Despite that finding, however, 17% of respondents indicated that they had personally experienced “exclusionary, intimidating, offensive and/or hostile conduct” because of their position at the university or their ethnicity, age, gender or gender identity. That 17% figure is slightly lower than the 20% – 25% result that is typical of studies of similar campuses, according to the consultants who produced the survey.

“While the level of overall satisfaction is welcome news, we recognize that we have work to do to ensure that UMKC offers a truly inclusive campus environment that is grounded in mutual respect, and recognizes and values each person’s needs, abilities and potential,” said Barbara A. Bichelmeyer, Interim Chancellor and Provost.

Continue reading 'Campus Climate Survey results revealed'»

Register now for Walk a Mile in Her Shoes 2017

By , September 12, 2017 9:22 am

Register now for UMKC’s annual Walk a Mile in Her Shoes® event, which will be on the UMKC campus Oct. 5 from 5 to 7 p.m. starting at the University Playhouse on 51st and Holmes Streets.

The walk is open to faculty, staff and students as well as community members.  Please note that we will have a limited number of high heels available for walkers — we encourage walkers to BYOS (bring your own shoes).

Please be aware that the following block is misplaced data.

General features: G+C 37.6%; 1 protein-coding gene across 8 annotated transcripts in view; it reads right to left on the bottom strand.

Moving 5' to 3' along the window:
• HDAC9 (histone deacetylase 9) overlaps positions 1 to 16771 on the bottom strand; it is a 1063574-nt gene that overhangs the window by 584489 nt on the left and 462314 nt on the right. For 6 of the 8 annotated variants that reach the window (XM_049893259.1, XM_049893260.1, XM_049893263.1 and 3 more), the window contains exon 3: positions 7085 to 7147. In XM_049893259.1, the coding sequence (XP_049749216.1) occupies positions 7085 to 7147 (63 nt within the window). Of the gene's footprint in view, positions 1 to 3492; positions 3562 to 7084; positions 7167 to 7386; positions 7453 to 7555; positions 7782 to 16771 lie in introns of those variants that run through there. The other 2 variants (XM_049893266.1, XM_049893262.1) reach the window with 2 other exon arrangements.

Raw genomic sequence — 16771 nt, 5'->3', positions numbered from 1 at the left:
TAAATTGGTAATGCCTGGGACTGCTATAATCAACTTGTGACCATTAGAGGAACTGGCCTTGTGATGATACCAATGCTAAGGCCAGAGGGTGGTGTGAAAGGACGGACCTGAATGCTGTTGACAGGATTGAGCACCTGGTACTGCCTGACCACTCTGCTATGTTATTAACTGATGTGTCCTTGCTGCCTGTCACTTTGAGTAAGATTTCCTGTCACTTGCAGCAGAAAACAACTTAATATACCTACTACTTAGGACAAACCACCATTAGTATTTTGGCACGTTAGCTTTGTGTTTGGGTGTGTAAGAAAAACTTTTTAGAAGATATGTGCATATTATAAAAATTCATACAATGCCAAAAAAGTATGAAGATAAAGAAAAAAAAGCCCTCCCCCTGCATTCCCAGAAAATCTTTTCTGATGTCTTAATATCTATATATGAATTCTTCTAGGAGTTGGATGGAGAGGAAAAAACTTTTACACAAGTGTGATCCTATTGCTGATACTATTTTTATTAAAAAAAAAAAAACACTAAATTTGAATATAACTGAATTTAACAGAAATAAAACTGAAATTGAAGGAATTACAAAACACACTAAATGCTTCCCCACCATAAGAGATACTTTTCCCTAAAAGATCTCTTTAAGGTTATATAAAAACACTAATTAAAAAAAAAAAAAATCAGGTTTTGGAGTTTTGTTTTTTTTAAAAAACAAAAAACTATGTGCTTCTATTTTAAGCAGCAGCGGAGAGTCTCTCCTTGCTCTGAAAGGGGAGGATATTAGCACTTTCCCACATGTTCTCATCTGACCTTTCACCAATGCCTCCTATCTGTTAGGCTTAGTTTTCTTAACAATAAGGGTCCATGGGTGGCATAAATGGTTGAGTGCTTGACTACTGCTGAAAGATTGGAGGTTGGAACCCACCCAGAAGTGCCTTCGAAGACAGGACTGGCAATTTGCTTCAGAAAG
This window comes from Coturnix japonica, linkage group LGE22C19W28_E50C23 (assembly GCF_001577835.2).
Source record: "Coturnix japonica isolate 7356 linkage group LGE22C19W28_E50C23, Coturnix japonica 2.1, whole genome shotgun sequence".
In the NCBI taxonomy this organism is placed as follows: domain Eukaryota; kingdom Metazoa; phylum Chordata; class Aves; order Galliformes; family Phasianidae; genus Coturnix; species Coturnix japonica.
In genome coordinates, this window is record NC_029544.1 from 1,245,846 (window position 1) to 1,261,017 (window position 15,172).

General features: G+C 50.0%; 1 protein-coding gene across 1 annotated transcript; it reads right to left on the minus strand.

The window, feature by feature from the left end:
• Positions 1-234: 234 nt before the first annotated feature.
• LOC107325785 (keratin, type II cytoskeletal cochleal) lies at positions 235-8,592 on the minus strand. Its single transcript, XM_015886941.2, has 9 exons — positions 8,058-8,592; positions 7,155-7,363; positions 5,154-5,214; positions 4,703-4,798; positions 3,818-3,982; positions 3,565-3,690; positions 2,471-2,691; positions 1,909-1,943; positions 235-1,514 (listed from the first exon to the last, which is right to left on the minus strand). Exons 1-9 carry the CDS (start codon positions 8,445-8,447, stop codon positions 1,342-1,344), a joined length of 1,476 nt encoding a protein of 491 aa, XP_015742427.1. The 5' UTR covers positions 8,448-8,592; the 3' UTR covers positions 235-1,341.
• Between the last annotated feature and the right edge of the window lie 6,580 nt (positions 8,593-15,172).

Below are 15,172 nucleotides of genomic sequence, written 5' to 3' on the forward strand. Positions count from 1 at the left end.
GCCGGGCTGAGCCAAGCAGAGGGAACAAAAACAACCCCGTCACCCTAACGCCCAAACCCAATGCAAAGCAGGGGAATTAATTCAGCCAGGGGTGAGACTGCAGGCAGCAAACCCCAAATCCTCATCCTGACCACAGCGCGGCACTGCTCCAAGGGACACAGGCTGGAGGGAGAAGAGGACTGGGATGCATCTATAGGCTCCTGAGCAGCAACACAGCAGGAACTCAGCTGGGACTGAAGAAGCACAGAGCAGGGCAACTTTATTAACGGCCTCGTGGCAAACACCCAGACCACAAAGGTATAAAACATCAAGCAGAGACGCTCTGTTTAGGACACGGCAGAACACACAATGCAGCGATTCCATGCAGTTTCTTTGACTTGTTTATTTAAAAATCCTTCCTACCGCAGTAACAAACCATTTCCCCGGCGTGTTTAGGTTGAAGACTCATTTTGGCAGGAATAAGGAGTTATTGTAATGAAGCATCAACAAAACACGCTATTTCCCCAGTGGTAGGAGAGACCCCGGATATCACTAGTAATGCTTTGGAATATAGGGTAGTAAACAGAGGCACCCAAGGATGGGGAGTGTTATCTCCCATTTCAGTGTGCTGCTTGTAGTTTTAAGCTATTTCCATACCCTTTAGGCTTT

Walk a Mile in Her Shoes® asks men to walk a mile in women’s high-heeled shoes. Walking in women’s shoes helps men better understand and appreciate women’s experiences, thus changing perspectives, helping improve gender relationships and decreasing the potential for violence.

Since 2007, more than 1,000 have people participated in Walk a Mile in Her Shoes® at UMKC. Their participation helped raise awareness of rape, sexual assault, and gender violence, as well as raise funds for the UMKC Women’s Center and Violence Prevention and Response Program.


Social Justice Book Discussion: They Can’t Kill Us All (Oct 4 and 12)

By , September 12, 2017 9:12 am

Join Scott Curtis, book discussion leader, as we explore the book They Can’t Kill Us All: Ferguson, Baltimore, and a New Era in America’s Racial Justice Movement by Pulitzer Prize winner and Washington Post Reporter Wesley Lowery.

Copies of the book are available at the Miller Nichols Library Circulation Desk.

October 4, 2017 | 3:00 – 4:30 pm
Miller Nichols Library, 1st Floor – iX Theatre


This discussion is part of UMKC’s 11th Annual Social Justice Lecture Series.  The accompanying lecture & book signing with the author will be held on Thursday, October 12, 2017 at 6p.m. in Pierson Auditorium.